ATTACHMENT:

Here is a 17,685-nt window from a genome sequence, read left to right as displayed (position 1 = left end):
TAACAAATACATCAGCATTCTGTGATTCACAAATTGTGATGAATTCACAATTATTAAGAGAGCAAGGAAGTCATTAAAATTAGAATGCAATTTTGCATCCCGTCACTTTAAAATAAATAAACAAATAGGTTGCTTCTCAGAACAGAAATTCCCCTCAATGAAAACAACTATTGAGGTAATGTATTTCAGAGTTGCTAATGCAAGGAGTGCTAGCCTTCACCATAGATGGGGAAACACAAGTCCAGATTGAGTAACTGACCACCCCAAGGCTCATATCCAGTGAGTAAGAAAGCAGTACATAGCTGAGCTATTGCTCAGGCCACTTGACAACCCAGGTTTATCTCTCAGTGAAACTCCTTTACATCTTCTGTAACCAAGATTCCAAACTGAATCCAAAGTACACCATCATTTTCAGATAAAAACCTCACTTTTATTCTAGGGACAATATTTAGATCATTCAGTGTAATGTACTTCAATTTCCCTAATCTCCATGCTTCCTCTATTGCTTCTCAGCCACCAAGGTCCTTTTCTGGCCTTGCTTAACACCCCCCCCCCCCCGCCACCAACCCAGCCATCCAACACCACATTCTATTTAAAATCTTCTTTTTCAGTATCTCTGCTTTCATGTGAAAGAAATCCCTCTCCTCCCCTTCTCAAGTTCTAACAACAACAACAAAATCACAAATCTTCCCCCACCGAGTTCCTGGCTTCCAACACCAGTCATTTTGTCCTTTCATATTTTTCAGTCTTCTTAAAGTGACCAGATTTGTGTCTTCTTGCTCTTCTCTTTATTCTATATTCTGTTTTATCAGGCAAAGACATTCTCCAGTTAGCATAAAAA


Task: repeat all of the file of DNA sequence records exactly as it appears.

Here is a 17,685-nt window from a genome sequence, read left to right as displayed (position 1 = left end):
TAACAAATACATCAGCATTCTGTGATTCACAAATTGTGATGAATTCACAATTATTAAGAGAGCAAGGAAGTCATTAAAATTAGAATGCAATTTTGCATCCCGTCACTTTAAAATAAATAAACAAATAGGTTGCTTCTCAGAACAGAAATTCCCCTCAATGAAAACAACTATTGAGGTAATGTATTTCAGAGTTGCTAATGCAAGGAGTGCTAGCCTTCACCATAGATGGGGAAACACAAGTCCAGATTGAGTAACTGACCACCCCAAGGCTCATATCCAGTGAGTAAGAAAGCAGTACATAGCTGAGCTATTGCTCAGGCCACTTGACAACCCAGGTTTATCTCTCAGTGAAACTCCTTTACATCTTCTGTAACCAAGATTCCAAACTGAATCCAAAGTACACCATCATTTTCAGATAAAAACCTCACTTTTATTCTAGGGACAATATTTAGATCATTCAGTGTAATGTACTTCAATTTCCCTAATCTCCATGCTTCCTCTATTGCTTCTCAGCCACCAAGGTCCTTTTCTGGCCTTGCTTAACACCCCCCCCCCCCCGCCACCAACCCAGCCATCCAACACCACATTCTATTTAAAATCTTCTTTTTCAGTATCTCTGCTTTCATGTGAAAGAAATCCCTCTCCTCCCCTTCTCAAGTTCTAACAACAACAACAAAATCACAAATCTTCCCCCACCGAGTTCCTGGCTTCCAACACCAGTCATTTTGTCCTTTCATATTTTTCAGTCTTCTTAAAGTGACCAGATTTGTGTCTTCTTGCTCTTCTCTTTATTCTATATTCTGTTTTATCAGGCAAAGACATTCTCCAGTTAGCATAAAAA